Science

Astronauts on the International Space Station share images of auroras from some 250 miles above

See auroras from SPACE: Astronauts on the International Space Station share stunning images of ‘Earth’s airglow’ as they orbit at more than 250 miles above the surface

  • Auroras occur when cosmic rays interact with gasses in the upper atmosphere and hang in the horizon
  • Astronauts on the ISS shared images of the event seen from space, while orbiting some 263 miles above
  •  The images  were taken over different areas of Earth including the North Atlantic, Romania and Russia
  • The ship was orbiting some 263 miles above the surface when each image was taken
  • Most of the images show a green ribbon of light hanging over the horizon  and bright city lights below

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The Arctic Circle and areas in the Southern Hemisphere are deemed the best spots to view auroras on Earth, but a team of astronauts found an even better place – outer space.

The Expedition 64 crew currently living on the International Space Station captured a number of stunning images of the natural phenomenon while orbiting more than 250 miles above the surface.

The images were shot over different areas of our planet including the North Atlantic, Romania and Russia, showing the stunning lights hanging over cities, oceans and other land areas.

Auroras, also called ‘Earth’s airglow,’ are caused by cosmic rays interact with gasses in the upper atmosphere, which blankets the horizon with electric colored lights.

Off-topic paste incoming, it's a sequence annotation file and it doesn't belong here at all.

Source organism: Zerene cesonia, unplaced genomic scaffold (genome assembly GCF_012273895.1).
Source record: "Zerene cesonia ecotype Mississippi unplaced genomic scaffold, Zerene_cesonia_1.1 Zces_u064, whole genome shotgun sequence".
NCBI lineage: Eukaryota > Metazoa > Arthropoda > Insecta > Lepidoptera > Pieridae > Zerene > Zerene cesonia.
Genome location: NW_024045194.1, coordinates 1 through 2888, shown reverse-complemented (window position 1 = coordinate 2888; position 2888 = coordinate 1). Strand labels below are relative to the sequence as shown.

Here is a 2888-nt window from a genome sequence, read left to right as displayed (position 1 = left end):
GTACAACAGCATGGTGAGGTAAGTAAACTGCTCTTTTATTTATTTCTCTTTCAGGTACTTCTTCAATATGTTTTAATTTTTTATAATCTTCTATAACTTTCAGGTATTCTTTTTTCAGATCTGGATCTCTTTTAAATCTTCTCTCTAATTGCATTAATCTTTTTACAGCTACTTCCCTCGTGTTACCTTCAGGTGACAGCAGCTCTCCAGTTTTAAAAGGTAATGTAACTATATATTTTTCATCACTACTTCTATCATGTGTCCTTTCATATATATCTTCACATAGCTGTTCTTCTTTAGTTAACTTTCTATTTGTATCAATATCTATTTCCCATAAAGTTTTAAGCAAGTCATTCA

NASA describes the event as a ‘spectacular sign that our planet is electrically connected to the sun.’

The Expedition 64 crew currently living on the International Space Station captured a number of stunning images of the natural phenomenon while orbiting more than 250 miles above the surface. One of the images, taken on January 18, was shot while the International Space Station (ISS) was orbiting 264 miles above the North Atlantic (pictured)

The images where shared by astronauts to the officials ‘International Space Station’ Twitter account.

‘The station’s orbit takes it as high 51.6° above the equator offering awe-inspiring views of the Earth’s aurora in between the city lights and the twinkling stars,’ the post reads.

One of the images, taken on January 18, was shot while the International Space Station (ISS) was orbiting 264 miles above the North Atlantic.

The picture shows the dark sea below with a ribbon of green light swathing above along the horizon.

Auroras, also called ‘Earth’s airglow,’ are caused by cosmic rays interact with gasses in the upper atmosphere, which blankets the horizon with electric colored lights. This picture was taken while the ISS was over Romania. The crew capture the auroras hanging over Sweden and Finland

Auroras, also called ‘Earth’s airglow,’ are caused by cosmic rays interact with gasses in the upper atmosphere, which blankets the horizon with electric colored lights. This picture was taken while the ISS was over Romania. The crew capture the auroras hanging over Sweden and Finland

On January 13, Expedition crew 46 shared an image while soaring above Kazakhstan in Russia, which captured the city’s bright lights at night and above was a curved beam of green aurora

On January 13, Expedition crew 46 shared an image while soaring above Kazakhstan in Russia, which captured the city’s bright lights at night and above was a curved beam of green aurora

On the same day, the ISS moved over Romania to snap another breath taking view.